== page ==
“And you took care of it for him?”

“Made it all go away.”

Jim studied her in the candlelight. “There’s something you’re not telling me.”

Sara traced the circle of the bottom of her wine glass. “Now you’re reading minds.”

“I’ve interviewed hundreds of witnesses. I know when someone’s holding back.”

Her dark eyes met his, and she smiled. “You’re really good. I’ll give you credit. David Scott is very married.”

“Ah, I see.” He crossed his knife and fork on his plate in a gesture of finality before bringing his eyes back to study hers. “Then why waste your time?”

“He’s witty, well educated, and charming.” And I can’t fall in love with him. But Sarah would never say that out loud.

“Does the wife know?”

She frowned as she thought of the defunct Cabo trip. “I don’t think so.”

“But you’re not sure.”

“She was supposed to be in Cabo tonight.”

“And he was supposed to be with you?”

“But she cancelled. I don’t think it had anything to do with me and David.”

“Well, my luck that she stayed in town.” He leaned over and started to refill her glass, but she put her hand over the top.

“I’m driving, remember?”

“And I’ve got that guest room, remember? This was a tough day. You need it. Let me put the plates in the sink and then join you in the living room. I’ve learned a lot about Alexa Reed since this afternoon. I think you’re going to be interested in what I’ve found out.”

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The self-growth community, which likes to clutter my inbox with fantastic offers for $10,000 worth of free life changing bonuses if only I will divulge my e-mail, vociferously insists we must all LET GO of the Past. I sometimes wonder if the induction ceremony for an authentic, card carrying self-growth guru is to have his or her memory wiped like a malfunctioning hard drive.

Personally, I would miss my Past. Not all of it, you understand. But even the terrible, terrorizing moments taught me things that, having sweated blood and endured raw fear to learn, I would not want to forget. And aren’t we doomed to repeat the Past until we finally learn what It is trying to teach us?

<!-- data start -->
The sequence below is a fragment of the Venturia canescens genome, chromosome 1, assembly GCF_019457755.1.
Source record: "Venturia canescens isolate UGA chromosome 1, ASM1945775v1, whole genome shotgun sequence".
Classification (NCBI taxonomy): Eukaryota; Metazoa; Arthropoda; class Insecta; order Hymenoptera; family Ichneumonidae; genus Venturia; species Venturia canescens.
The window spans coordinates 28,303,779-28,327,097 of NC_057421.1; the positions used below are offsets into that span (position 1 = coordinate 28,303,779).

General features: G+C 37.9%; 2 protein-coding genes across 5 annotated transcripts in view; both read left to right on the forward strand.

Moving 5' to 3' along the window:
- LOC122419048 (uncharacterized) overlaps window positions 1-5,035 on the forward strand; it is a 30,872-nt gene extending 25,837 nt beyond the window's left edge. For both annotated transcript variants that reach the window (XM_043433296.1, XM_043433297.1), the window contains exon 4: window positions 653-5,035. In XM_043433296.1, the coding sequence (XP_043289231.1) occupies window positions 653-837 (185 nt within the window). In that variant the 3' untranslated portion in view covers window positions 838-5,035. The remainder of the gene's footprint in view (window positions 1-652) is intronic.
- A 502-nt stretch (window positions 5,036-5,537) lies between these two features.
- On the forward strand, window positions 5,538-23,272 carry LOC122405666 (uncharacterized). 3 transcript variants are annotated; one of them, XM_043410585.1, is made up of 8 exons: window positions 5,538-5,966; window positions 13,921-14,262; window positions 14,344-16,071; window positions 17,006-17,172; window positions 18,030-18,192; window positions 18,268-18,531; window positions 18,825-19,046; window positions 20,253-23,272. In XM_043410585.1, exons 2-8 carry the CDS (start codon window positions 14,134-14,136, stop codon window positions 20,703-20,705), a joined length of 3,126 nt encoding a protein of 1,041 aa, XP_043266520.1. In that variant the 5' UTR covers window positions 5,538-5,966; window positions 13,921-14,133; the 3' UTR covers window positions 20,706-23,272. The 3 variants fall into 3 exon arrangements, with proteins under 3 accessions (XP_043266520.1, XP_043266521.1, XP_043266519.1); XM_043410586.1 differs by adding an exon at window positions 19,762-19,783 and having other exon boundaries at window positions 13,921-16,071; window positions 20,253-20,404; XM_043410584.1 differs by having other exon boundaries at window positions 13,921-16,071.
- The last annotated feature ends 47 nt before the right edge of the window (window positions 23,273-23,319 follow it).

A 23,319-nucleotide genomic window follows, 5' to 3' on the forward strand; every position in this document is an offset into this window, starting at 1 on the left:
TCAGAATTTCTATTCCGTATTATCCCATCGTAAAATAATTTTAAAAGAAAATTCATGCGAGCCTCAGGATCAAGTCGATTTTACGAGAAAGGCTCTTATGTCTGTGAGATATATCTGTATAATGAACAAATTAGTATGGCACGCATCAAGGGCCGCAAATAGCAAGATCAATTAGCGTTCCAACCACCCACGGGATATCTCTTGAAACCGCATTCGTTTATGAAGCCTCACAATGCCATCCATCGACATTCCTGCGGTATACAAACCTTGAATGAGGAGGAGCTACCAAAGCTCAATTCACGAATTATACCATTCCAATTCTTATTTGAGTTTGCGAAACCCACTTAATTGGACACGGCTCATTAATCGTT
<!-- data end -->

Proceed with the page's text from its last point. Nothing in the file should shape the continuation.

The thing is, what would artists make their art out of if they didn’t have their Pasts? Sylvia Plath, without her miserable, doomed love-affair with Ted Hughes, would never have become a Great Poet. Ditto for W.B. Yeats who made a highly successful poetic career out of mourning his loss of the ever elusive Maude Gonne. And then there is the mysterious woman of Shakespeare’s sonnets. No lost love, no great sonnets. Thank goodness for the rest of us Plath, Yeats, and Shakespeare lived before the onslaught of self-growth emails insisting you can’t be Anybody until you LET Go of the Past.

And in my case, wiping my personal hard drive would be a rather long affair, since I have memories back to a very, very early age. Now, I am not one of those people who can cite chapter and verse every day of every week of my life. (I think that much recall would be boring.) But let’s just say I have some vivid and accurate recollections of certain major events before age three. And I’d miss them like I’d miss an arm or a leg if they vanished.

On the other hand, Too Much Past is the equivalent of those hoarding reality TV shows that I never watch. You know the ones, where some poor soul stills owns every McDonald’s wrapper and styrofoam Big Mac container that ever came into his or her life? The literary equivalent is poor Miss Havisham in Great Expectations.

I began to meditate upon the proper balance for The Past in my life this weekend when I finally rebelled against another Saturday and Sunday spent writing unbrief briefs and invited the sky to fall if it wanted to because I was LEAVING MY COMPUTER for the weekend. Something about rebelling against the lawyer’s code which says “real men work weekends” (note, I know I’m not a man and maybe I’m not real), always brings out the Tidy Up, Throw It Out impulse in me.

After tackling my guest room, which needed considerable tidying and spiffing, my eyes lit upon my garage floor, covered in boxes of files in pending, but not currently active cases, which were supposed to go to offsite storage weeks ago. My MiniCooper had been complaining that His garage was too full of things besides Himself. And he was right. So after bribing my Stronger-Than-Me son to move the boxes, I suddenly spied a shelf filled with old calenders dating back ten years.

When I retired from law practice and became full-time Mommy in 1986, I used to order those calenders from the Smithsonian and National Geographic that came as little coil bound books, week on one side, breathtaking photo on the other. I scribbled things like pediatrician appointments, play dates, and my few-and-far-between babysitter relief afternoons in them. But mostly I loved the ever changing artwork.

But then, the divorce settled like ash from Vesuvius over our world. My beautiful little calendars became part of my family law attorney’s files – alibis to prove what I’d been up to for the last eight years. And I had to once again put on the great grey mantle of law practice. In place of my lithe little photographic calendars, I had to order those big clunky green-striped DayTimers, six inches thick, which arrived each year with their own grey coffin of a box to store them in. Forever, apparently.